As expected Intel has updated its Xeon processor line and shone a bright light on Optane DIMM (DC Persistent Memory) general availability.
It’s also announced a dual-port Optane SSD and a QLC (4bits/cell) ruler format drive.
Gen 2 Xeons
Intel has updated its Xeon CPU line to the Gen 2 Xeon Scalable Processors (SP) which were called the Cascade Lake line. The top end is the Platinum 9200 with up to 56 cores; 112 in a 2-socket system. There can be 12 channels of memory support with up to 4.5TB of Optane PMEM per socket.
Intel says there can be up to 36TB of system-level memory capacity in an 8-socket system when combined with traditional DRAM. That’s twice the normal (DRAM-only) system memory.
The Platinum 8200 has up to 28 cores and comes in 2, 4 and 8+ socket configurations. There are also Gold 6200s (to 24 cores), Gold 5200s (to 18 cores), Silver 4200s (12 cores) and Bronze 3200 series CPUs (to 8 cores).
Customers have to buy the Optane DIMM and then pay again for Optane support in the Xeon CPU. For example;
A Xeon Platinum 8280L can support 3TB of Optane and 1.5TB of DDR4 DRAM; that’s 4.5TB memory support, and it costs $17,906 whereas an 8280 with 1.5TB DRAM support only costs $10,009. The Optane costs an additional $7,897; eye-watering. Anandtech has more price and configuration details.
Intel’s also announced Xeon D-1600 SoC processors for network edge use. They have up to 8 cores.
It’s new Agilex FPGAs, built with 10nm process technology, also support Optane DC Persistent Memory and the Compute Express Link (CXL), Intel’s latest cache and memory coherent interconnect.
Optane DIMM endurance
Intel is still not releasing detailed Optane DIMM performance numbers. A Storage Review article says the 256GB module has an over 350PBW rating for 5 years at a 15W power level. A chart illustrates this and indicates a 360-370 PBW value.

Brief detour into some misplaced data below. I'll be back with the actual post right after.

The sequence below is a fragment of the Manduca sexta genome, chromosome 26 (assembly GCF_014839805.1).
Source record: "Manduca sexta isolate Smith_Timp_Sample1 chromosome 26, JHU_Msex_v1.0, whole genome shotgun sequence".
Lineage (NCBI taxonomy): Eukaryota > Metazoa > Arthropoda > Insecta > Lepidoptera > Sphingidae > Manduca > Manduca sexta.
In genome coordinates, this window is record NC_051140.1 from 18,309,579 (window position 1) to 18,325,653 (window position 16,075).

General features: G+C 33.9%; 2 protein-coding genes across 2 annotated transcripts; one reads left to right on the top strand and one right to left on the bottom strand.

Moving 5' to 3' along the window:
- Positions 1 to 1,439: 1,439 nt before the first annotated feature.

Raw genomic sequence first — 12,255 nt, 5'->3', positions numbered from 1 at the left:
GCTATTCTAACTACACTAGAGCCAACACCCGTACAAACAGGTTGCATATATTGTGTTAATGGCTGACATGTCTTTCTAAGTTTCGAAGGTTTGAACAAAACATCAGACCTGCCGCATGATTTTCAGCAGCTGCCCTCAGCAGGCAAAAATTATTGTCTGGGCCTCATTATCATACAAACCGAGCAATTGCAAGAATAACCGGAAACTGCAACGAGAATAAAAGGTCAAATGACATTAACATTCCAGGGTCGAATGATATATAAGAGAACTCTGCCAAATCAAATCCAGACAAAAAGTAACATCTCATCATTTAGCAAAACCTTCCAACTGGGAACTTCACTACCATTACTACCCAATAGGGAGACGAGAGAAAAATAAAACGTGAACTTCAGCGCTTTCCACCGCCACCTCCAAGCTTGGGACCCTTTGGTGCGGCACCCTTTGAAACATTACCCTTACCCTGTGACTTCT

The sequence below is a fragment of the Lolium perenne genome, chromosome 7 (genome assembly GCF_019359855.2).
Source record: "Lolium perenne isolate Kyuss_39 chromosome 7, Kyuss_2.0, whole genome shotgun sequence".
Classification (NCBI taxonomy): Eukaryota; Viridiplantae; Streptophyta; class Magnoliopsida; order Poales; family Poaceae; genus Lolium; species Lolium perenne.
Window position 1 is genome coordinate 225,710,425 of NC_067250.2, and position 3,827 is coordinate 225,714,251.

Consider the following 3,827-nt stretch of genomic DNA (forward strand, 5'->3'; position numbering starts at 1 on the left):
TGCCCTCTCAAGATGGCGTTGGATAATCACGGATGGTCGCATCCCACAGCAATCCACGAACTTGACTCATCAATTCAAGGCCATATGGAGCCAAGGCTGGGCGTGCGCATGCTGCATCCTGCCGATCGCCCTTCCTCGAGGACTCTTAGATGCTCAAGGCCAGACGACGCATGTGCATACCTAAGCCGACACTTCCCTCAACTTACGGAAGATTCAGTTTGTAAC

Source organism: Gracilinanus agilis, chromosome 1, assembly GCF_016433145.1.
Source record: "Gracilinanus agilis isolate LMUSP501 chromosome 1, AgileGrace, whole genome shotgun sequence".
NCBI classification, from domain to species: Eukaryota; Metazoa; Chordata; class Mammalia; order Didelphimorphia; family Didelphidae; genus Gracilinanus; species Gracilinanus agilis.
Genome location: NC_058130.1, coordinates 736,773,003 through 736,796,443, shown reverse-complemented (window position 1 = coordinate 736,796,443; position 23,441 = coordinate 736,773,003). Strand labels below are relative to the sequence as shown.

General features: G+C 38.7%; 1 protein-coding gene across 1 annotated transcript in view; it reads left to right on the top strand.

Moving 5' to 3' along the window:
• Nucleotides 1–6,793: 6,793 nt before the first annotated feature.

Assuming a 360PBW value, that’s 72PB/year, 197.26TB/day or 770.5 write cycles a day, 281,250/year, and 1,406,250 over 5 years.
Dual-port Optane SSD and QLC ruler
Joining the single port P4800X is the dual-port Optane DC SSD D4800X (NVMe). Intel says it delivers 9x faster read latency compared to a NAND dual port SSD, under write pressure. No detailed performance numbers were provided.
Intel has also announced a QLC (4 bits/cell) 64-layer 3D NAND SSD, the D5-P4326 which uses the roughly 12-inch EDSFF ruler format to offer 15.36 and 30.72TB capacities. The 15.36TB capacity is also available in a U.2 form factor product. The 30.72TB ruler can enable 1PB of storage in a 1U chassis.
The random read/write IOPS are 580,000/11,000 and the sequential bandwidth is 3.2/1.6 GB/sec. Average read latency is 137μs. Its endurance is 0.18 drive writes per day (DWPD) for random I/O, and 0.9 DWPD for sequential I/O.
The claim is it enables HDD and TLC SSD replacement in warm storage. On eBay a 15.56TB ruler costs $3,920.39; $251.95/TB and $0.25/GB.
They join Intel’s existing 7.68TB QLC P4320 drive.
Gen 2 Xeon and Optane DIMM ecosystem
A raft of server and other suppliers is supporting the Gen 2 Xeons and Optane DIMMs; Cisco, Fujitsu, Supermicro and VMware to name a few.
VMware is supporting Optane DIMMs in “App-Direct” mode as well as “Memory” mode. vSphere is certifying the following maximum capacity for vSphere 6.7 release as follows:
- Up to 6TB for 2-socket and 12TB for 4-socket of Optane DC Persistent Memory in memory mode
- A combination of DRAM and Optane DC Persistent Memory in App-Direct mode with a combined limit of 6TB for 2-socket and 12TB for 4-socket
VMware vSAN will not have support for “App-Direct” mode at this time as cache or capacity tier devices of vSAN. Expect more developments to come.
Blocks & Files welcomes the dawning of the persistent memory era and notes that system and application software developments are needed before IT users will see the speed benefits. Bring it on.